Saturday, August 21, 2010


Day 3, July 20th

Since we only met Kenenisa on Monday, and had to say good-bye to him that day, we view the 20th as the day that we welcomed him into our family forever - "Gotcha Day" is a day that most adoptive families celebrate as much as their birthdays. 

The day started off with some amazing pampering for the "mom's to be".  We were taken to a spa that was every bit as nice and elegant as any I've been to here ... not that I've been to that many.  It was extremely nice, and the one hour massage cost the equivalent of $15 US. A great example of Western amenities in a country with so much poverty.  While Jen and I were at the spa, Dave and the kids got ready for the day which would include our first shopping trip before we went to pick up Kenen.  There's a saying in Africa, "Europeans (Americans) have watches, but Africans have time."  This is so amazingly true. When they say what time to get ready, you have to always be ready to just hang out a wait for a while.  So on this day, I thought we would go to the spa and then return to the Guest House, and all leave for shopping together.  However, because of this whole "time issue" ... we were picked up at the spa, and then met the shoppers at the shopping area.  This is important because I did not grab the backpack that had goodies and things for Kenen beforeI left. 

We went shopping at 3 little shops.  A little overwhelming, but was re-reminded that my husband loves this kind of shopping ... the kind where everything seems really cheap and it's your once in a lifetime chance to buy any of these things.  For me, there were too many choices, and it was too difficult to decide what to spend money on.  We also had our first encounters with some of the many street children in Addis who "make a living" selling gum, tissues and shining shoes. A number of the boys that we met that day are helped a great deal by one of the America World employees who helps these kids get into school, and makes sure they receive at least one good meal a day. One of his requirements for his help, is that they don't flat out beg ... that they have a business.  So we bought a lot of gum and tissues. :-)  My friend, Jen, who traveled with us, was deeply touched by the stories of these boys and was even able to meet them and learn more about them.  I've no doubt that more will come of this part of our story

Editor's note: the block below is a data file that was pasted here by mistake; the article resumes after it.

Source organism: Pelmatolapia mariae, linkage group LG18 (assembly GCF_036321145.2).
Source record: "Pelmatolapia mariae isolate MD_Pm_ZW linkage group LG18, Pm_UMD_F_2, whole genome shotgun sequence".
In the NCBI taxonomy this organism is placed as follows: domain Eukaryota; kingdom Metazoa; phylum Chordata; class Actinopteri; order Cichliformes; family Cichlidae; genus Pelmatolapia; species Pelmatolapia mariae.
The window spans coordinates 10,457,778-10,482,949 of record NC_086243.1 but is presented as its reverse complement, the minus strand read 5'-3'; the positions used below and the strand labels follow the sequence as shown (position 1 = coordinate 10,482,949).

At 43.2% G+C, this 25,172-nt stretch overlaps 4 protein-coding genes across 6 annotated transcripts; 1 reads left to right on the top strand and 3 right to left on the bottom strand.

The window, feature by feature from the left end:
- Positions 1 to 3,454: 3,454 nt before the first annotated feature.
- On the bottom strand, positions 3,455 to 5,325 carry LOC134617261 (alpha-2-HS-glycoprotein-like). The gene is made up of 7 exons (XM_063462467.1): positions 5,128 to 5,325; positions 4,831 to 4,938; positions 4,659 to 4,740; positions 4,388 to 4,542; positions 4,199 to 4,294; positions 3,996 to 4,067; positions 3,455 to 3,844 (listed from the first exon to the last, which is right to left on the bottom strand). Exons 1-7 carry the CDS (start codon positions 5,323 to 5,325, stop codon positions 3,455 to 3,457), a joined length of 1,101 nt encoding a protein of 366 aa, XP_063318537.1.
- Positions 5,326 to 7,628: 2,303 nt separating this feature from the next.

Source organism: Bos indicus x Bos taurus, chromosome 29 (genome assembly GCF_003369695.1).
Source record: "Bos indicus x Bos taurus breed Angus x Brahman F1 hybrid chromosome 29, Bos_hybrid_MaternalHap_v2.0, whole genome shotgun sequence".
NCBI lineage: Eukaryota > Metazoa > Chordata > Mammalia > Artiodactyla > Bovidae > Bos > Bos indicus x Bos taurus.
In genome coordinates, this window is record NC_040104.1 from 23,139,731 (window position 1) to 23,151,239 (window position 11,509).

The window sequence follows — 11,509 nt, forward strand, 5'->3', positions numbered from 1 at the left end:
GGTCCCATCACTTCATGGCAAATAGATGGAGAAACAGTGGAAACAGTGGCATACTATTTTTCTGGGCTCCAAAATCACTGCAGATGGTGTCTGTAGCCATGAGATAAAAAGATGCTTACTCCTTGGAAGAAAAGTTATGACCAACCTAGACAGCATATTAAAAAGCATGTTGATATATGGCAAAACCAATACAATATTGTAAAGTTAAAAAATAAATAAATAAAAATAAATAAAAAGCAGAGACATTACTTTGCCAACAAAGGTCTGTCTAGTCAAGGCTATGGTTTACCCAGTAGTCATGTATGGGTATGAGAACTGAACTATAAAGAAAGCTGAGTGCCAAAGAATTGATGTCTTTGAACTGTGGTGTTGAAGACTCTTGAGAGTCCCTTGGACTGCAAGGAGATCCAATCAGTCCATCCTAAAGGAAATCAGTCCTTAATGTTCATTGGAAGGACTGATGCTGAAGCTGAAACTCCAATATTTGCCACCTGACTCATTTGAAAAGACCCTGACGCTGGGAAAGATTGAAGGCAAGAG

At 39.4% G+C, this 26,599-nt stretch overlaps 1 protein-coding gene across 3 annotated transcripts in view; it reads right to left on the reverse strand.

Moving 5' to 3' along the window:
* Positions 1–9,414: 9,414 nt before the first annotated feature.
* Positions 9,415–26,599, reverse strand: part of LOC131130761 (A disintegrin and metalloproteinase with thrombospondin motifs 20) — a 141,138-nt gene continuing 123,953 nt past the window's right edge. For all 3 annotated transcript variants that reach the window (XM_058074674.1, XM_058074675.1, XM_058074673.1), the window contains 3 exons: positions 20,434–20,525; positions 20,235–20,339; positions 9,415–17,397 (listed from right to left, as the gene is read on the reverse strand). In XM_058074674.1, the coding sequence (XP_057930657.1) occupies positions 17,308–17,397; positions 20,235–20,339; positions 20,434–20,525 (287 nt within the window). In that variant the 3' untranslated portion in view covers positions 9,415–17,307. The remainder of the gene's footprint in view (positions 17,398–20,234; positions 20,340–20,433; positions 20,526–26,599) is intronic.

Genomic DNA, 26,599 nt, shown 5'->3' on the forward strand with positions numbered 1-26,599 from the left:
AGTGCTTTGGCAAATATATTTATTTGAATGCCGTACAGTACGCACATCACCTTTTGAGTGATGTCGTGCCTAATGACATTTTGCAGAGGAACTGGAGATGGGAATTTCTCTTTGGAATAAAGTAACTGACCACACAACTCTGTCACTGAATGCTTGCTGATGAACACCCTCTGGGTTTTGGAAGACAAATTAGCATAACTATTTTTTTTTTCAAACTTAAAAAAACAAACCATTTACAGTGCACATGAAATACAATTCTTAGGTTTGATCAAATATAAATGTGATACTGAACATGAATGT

After shopping we went to lunch at an Italian restaurant that is frequented by adoptive families called Makush.  The owner makes a point to come over to each group and lets us know how appreciative he is that we are willing to help the children of his country ... which is quite impactful.  It is an art gallery and restaurant, and there were some amazing pieces.  I would have loved to buy a piece of art, and some day if we ever go back, that would be at the top of my list of things to purchase..

After a very eventful day, it was finally time for the MAIN EVENT.  We returned to the transition house to pick up Kenenisa ... and this is where the no backpack was a bit of a problem.  We ended up having quite a bit of time to play with him before we left, and once again, the other families had all sorts of fun things and snacks to eat, and poor Kenenisa had very little to play with.  It didn't help that it was raining so we couldn't play outside as much. This was also our chance to talk with the doctor, social worker and psychologist that work for our agency. I was so impressed that they had people who knew our son to talk with us in detail about the things that we needed to know.  While we had many questions about Kenenisa and how he was coping with all of the changes in his life, the psychologist left us with one important thought.  He told us that who Kenenisa will be will be determined most by what will happen in the future not what happened in the past.  This was encouraging at the moment.  We then went  and loaded into the vans ... with Kenenisa this time, and went to see the older children's home where he had been living, so that we could see the room and bed where he slept.  When we got to the transition home, he definitely did not want to get out of the van and was quite upset that we were back there. He obviously understood that he was supposed to be going with us, and was concerned that we were going to leave him. So we held onto him pretty tightly as we walked around.

Robel and Jennifer at Makush

No toys or food - so we just played with the camera

Kenenisa's bed at the transition house

His first night with us

When we arrived back at the guest house, we went straight up to our room, and played with him until dinner.  He did not eat much at dinner.  I'm sure it was all pretty overwhelming for him.  We were thankful that there was at least one other boy that he knew during our stay.  His friend, Ashenafi McKinney was quite sad that first night.  Kenen seemed to be quite excited to be with us, and was very agreeable and got ready for bed happily.  I went to sleep in the bed right next to him ... close enough to reach out and touch him ... and he slept all night.  All in all, a pretty great day. 

Welcome to the family, Kenen Elder

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